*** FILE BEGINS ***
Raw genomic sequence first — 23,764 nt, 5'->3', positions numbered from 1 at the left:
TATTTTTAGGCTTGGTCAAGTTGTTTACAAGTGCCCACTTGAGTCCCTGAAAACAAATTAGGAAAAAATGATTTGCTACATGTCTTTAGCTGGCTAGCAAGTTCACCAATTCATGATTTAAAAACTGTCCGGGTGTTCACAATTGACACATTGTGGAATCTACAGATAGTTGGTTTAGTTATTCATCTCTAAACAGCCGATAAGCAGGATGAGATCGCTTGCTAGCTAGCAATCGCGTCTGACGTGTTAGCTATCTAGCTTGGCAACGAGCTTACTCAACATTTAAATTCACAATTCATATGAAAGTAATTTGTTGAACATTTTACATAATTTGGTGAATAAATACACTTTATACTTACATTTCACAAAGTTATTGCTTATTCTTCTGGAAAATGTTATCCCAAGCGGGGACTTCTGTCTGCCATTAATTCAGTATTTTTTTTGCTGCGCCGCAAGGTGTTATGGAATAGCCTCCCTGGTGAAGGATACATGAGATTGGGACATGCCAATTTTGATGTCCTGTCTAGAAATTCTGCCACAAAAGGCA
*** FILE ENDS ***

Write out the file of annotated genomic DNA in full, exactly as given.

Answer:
Raw genomic sequence first — 23,764 nt, 5'->3', positions numbered from 1 at the left:
TATTTTTAGGCTTGGTCAAGTTGTTTACAAGTGCCCACTTGAGTCCCTGAAAACAAATTAGGAAAAAATGATTTGCTACATGTCTTTAGCTGGCTAGCAAGTTCACCAATTCATGATTTAAAAACTGTCCGGGTGTTCACAATTGACACATTGTGGAATCTACAGATAGTTGGTTTAGTTATTCATCTCTAAACAGCCGATAAGCAGGATGAGATCGCTTGCTAGCTAGCAATCGCGTCTGACGTGTTAGCTATCTAGCTTGGCAACGAGCTTACTCAACATTTAAATTCACAATTCATATGAAAGTAATTTGTTGAACATTTTACATAATTTGGTGAATAAATACACTTTATACTTACATTTCACAAAGTTATTGCTTATTCTTCTGGAAAATGTTATCCCAAGCGGGGACTTCTGTCTGCCATTAATTCAGTATTTTTTTTGCTGCGCCGCAAGGTGTTATGGAATAGCCTCCCTGGTGAAGGATACATGAGATTGGGACATGCCAATTTTGATGTCCTGTCTAGAAATTCTGCCACAAAAGGCA